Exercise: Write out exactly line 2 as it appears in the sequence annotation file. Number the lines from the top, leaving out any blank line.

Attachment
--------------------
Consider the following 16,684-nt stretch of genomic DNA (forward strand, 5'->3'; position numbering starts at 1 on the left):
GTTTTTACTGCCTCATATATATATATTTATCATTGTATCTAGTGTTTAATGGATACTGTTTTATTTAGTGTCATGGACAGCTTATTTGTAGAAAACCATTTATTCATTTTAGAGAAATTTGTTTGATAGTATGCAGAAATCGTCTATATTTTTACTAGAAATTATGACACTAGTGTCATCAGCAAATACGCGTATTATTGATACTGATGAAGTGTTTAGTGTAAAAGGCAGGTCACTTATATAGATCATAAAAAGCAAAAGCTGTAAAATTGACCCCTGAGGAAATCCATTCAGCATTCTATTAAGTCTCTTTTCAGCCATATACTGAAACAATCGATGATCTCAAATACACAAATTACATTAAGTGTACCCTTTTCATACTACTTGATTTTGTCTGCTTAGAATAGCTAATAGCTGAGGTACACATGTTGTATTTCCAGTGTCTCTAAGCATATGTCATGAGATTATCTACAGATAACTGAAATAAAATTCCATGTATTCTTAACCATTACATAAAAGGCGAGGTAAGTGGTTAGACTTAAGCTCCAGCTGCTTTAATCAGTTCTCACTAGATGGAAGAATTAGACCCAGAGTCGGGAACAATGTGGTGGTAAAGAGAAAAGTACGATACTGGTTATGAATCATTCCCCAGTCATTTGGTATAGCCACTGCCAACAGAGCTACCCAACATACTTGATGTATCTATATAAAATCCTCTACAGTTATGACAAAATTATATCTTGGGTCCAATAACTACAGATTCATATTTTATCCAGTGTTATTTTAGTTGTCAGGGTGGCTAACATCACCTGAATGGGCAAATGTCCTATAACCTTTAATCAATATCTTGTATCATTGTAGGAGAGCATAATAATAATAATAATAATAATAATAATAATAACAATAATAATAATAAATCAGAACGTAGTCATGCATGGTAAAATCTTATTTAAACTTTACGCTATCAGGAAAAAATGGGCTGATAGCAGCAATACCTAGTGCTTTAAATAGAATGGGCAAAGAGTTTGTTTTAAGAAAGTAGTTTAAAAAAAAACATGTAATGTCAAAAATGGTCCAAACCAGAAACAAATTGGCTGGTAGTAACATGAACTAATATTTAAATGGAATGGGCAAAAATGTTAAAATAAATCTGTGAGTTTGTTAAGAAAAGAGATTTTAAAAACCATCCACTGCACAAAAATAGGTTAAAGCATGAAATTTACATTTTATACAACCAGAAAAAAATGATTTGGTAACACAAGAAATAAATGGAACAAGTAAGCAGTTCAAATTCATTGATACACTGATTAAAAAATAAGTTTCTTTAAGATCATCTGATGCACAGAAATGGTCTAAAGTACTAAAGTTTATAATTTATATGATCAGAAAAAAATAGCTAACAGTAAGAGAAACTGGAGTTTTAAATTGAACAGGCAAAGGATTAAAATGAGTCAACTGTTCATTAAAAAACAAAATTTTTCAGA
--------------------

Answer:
GTTTTTACTGCCTCATATATATATATTTATCATTGTATCTAGTGTTTAATGGATACTGTTTTATTTAGTGTCATGGACAGCTTATTTGTAGAAAACCATTTATTCATTTTAGAGAAATTTGTTTGATAGTATGCAGAAATCGTCTATATTTTTACTAGAAATTATGACACTAGTGTCATCAGCAAATACGCGTATTATTGATACTGATGAAGTGTTTAGTGTAAAAGGCAGGTCACTTATATAGATCATAAAAAGCAAAAGCTGTAAAATTGACCCCTGAGGAAATCCATTCAGCATTCTATTAAGTCTCTTTTCAGCCATATACTGAAACAATCGATGATCTCAAATACACAAATTACATTAAGTGTACCCTTTTCATACTACTTGATTTTGTCTGCTTAGAATAGCTAATAGCTGAGGTACACATGTTGTATTTCCAGTGTCTCTAAGCATATGTCATGAGATTATCTACAGATAACTGAAATAAAATTCCATGTATTCTTAACCATTACATAAAAGGCGAGGTAAGTGGTTAGACTTAAGCTCCAGCTGCTTTAATCAGTTCTCACTAGATGGAAGAATTAGACCCAGAGTCGGGAACAATGTGGTGGTAAAGAGAAAAGTACGATACTGGTTATGAATCATTCCCCAGTCATTTGGTATAGCCACTGCCAACAGAGCTACCCAACATACTTGATGTATCTATATAAAATCCTCTACAGTTATGACAAAATTATATCTTGGGTCCAATAACTACAGATTCATATTTTATCCAGTGTTATTTTAGTTGTCAGGGTGGCTAACATCACCTGAATGGGCAAATGTCCTATAACCTTTAATCAATATCTTGTATCATTGTAGGAGAGCATAATAATAATAATAATAATAATAATAATAATAACAATAATAATAATAAATCAGAACGTAGTCATGCATGGTAAAATCTTATTTAAACTTTACGCTATCAGGAAAAAATGGGCTGATAGCAGCAATACCTAGTGCTTTAAATAGAATGGGCAAAGAGTTTGTTTTAAGAAAGTAGTTTAAAAAAAAACATGTAATGTCAAAAATGGTCCAAACCAGAAACAAATTGGCTGGTAGTAACATGAACTAATATTTAAATGGAATGGGCAAAAATGTTAAAATAAATCTGTGAGTTTGTTAAGAAAAGAGATTTTAAAAACCATCCACTGCACAAAAATAGGTTAAAGCATGAAATTTACATTTTATACAACCAGAAAAAAATGATTTGGTAACACAAGAAATAAATGGAACAAGTAAGCAGTTCAAATTCATTGATACACTGATTAAAAAATAAGTTTCTTTAAGATCATCTGATGCACAGAAATGGTCTAAAGTACTAAAGTTTATAATTTATATGATCAGAAAAAAATAGCTAACAGTAAGAGAAACTGGAGTTTTAAATTGAACAGGCAAAGGATTAAAATGAGTCAACTGTTCATTAAAAAACAAAATTTTTCAGA